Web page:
“[At] football games, for example, you’re outdoors, so it’s a little bit better, because you’re outside and there’s a nice breeze going on. So I’m not as concerned about football games,” Teng said. “If you want to go to the indoor stuff like at the Yuengling Center, it’s going to be on the facility to make sure that the ventilation is good, right? If you’re going to have people with no masks, we should have good ventilation and so that’s the best medication, especially if you’re at a basketball game and everybody’s yelling.” 

As the signage comes down across the university, administration, faculty and staff are determining the ventilation status of each building, identifying some, like Cooper Hall, to be well ventilated, while other buildings will receive upgraded air handlers. Some air handling units will be completely replaced, according to an email from Steve Lafferty, the director of facilities management. 

Identifying these problem areas is vitally important, according to Teng, because if the air is not circulating and people are not wearing masks, the risk of transmission increases. 

“I work in a building that is almost 50 years old. Conditions are terrible. We have black mold coming out of our ventilation system because the ventilation system is not great. It’s not clearing out the humidity,” Teng said. 

“The ventilation status plus not having physical distancing is going to be an issue. It is gross to think about it but you’re stewing in this crowd of respiratory droplets from everybody else without a mask.” 

Variant spread has been a concern in question during the decision making process for the university, according to Petersen. However, she said recent data has shown that if vaccinations continue, it will not be an issue for the coming semesters.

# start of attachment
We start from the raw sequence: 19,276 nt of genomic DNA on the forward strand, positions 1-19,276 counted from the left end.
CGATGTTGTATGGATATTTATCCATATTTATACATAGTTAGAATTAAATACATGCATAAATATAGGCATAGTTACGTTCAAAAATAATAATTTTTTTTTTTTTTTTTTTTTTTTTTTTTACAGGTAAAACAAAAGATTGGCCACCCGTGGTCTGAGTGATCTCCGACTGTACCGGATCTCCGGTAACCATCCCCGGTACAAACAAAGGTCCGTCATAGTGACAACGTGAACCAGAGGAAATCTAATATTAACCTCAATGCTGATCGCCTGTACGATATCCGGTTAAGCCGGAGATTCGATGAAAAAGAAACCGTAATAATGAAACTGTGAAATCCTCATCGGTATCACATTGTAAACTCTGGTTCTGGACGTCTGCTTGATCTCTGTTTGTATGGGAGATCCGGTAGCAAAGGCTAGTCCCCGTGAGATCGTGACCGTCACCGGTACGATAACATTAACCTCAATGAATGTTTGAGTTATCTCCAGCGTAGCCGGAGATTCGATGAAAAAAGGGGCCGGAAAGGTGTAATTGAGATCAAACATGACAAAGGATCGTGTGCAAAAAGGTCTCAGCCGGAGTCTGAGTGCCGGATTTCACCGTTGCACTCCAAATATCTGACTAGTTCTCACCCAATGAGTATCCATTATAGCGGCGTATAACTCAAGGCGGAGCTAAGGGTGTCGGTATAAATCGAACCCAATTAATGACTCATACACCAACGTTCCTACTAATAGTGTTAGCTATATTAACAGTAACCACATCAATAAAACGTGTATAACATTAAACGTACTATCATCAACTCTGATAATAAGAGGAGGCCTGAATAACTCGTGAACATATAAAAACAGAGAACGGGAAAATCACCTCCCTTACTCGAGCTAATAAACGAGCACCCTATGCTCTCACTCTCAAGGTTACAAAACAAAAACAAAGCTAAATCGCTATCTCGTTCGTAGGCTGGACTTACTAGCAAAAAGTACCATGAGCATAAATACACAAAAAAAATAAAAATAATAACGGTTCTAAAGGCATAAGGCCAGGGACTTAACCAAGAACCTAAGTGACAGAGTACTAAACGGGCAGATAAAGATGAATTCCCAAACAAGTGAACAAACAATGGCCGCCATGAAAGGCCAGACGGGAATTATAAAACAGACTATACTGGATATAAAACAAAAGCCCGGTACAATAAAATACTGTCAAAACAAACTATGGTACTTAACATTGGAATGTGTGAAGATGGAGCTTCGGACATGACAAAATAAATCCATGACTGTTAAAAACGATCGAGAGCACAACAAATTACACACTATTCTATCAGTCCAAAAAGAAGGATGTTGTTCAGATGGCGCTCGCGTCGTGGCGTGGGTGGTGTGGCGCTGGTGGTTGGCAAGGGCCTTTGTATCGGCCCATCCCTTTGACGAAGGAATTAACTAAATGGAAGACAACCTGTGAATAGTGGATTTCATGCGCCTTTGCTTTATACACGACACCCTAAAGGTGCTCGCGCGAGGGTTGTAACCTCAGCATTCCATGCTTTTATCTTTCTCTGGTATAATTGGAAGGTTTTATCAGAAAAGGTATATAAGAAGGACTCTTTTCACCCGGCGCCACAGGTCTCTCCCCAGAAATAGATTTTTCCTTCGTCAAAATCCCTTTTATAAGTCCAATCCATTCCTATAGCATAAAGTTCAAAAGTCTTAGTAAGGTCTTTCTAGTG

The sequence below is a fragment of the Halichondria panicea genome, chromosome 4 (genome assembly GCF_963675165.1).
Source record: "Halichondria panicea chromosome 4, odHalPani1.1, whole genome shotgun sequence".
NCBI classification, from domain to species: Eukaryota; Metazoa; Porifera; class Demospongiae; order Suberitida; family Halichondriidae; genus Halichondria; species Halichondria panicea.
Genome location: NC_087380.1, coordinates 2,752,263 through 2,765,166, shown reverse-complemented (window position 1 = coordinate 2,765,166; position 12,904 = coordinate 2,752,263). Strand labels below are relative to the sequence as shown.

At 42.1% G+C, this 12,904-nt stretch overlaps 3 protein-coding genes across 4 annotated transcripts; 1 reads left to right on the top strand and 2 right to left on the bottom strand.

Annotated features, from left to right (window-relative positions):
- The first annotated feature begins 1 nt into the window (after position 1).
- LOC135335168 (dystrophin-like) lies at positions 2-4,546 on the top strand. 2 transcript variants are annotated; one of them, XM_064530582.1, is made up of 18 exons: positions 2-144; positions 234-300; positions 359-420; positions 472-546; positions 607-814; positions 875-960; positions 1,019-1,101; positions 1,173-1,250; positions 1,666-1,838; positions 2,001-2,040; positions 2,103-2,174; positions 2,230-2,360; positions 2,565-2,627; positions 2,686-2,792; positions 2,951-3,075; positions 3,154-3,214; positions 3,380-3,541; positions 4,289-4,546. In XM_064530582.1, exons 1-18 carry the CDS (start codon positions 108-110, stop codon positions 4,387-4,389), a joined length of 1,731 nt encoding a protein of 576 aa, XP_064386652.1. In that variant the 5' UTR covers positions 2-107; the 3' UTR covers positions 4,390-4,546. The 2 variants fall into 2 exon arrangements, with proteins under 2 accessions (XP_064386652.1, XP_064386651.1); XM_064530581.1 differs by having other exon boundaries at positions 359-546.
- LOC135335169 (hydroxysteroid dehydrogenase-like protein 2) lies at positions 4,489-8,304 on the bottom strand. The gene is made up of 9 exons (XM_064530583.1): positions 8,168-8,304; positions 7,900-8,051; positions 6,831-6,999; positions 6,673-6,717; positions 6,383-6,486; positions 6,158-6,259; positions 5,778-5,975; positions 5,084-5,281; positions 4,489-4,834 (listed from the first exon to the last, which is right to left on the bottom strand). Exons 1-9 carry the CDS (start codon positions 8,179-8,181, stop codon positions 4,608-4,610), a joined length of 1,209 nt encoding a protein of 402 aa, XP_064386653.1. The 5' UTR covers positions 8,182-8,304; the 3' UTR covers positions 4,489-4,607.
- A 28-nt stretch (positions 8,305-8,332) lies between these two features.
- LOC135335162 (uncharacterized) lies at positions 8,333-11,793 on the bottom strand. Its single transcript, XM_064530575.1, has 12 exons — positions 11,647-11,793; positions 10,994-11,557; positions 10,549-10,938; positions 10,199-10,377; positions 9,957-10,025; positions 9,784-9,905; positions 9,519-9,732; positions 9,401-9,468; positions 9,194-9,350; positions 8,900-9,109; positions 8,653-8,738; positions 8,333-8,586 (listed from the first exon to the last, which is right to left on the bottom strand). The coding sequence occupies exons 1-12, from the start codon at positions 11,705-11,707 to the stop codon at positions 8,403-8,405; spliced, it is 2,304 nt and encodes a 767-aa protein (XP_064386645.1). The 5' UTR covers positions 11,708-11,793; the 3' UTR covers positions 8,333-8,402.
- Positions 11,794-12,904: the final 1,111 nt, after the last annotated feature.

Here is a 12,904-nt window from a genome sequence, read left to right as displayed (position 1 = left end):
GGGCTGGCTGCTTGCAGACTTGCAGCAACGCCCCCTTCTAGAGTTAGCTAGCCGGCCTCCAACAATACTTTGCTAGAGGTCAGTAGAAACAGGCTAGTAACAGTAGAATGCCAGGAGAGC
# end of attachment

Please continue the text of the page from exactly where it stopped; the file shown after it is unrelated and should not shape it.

“We’ve been learning about the virus in real time as more populations get vaccinated. That allows us to study whether or not people get infected if they’re exposed, whether or not they transmit the virus, if they are infected and they’ve gotten the vaccine,” Petersen said. 

“The data coming out from some other countries is very encouraging, so it really looks like it’s hard to get infected, for the vaccine this is great news.”

Overall, USF’s health experts encourage students to continue masking if possible, and emphatically advocate for everyone to get vaccinated in order to best protect the USF community as the university moves toward a full reopening. 

“This leadership needs to come from students and not rely on the university having to make all these decisions. You guys are autonomous people as well. You guys know about the pandemic much better than most of us, you are the connected generation,” Michael said. “So I think it needs to come from young people saying we are still not out of the woods.”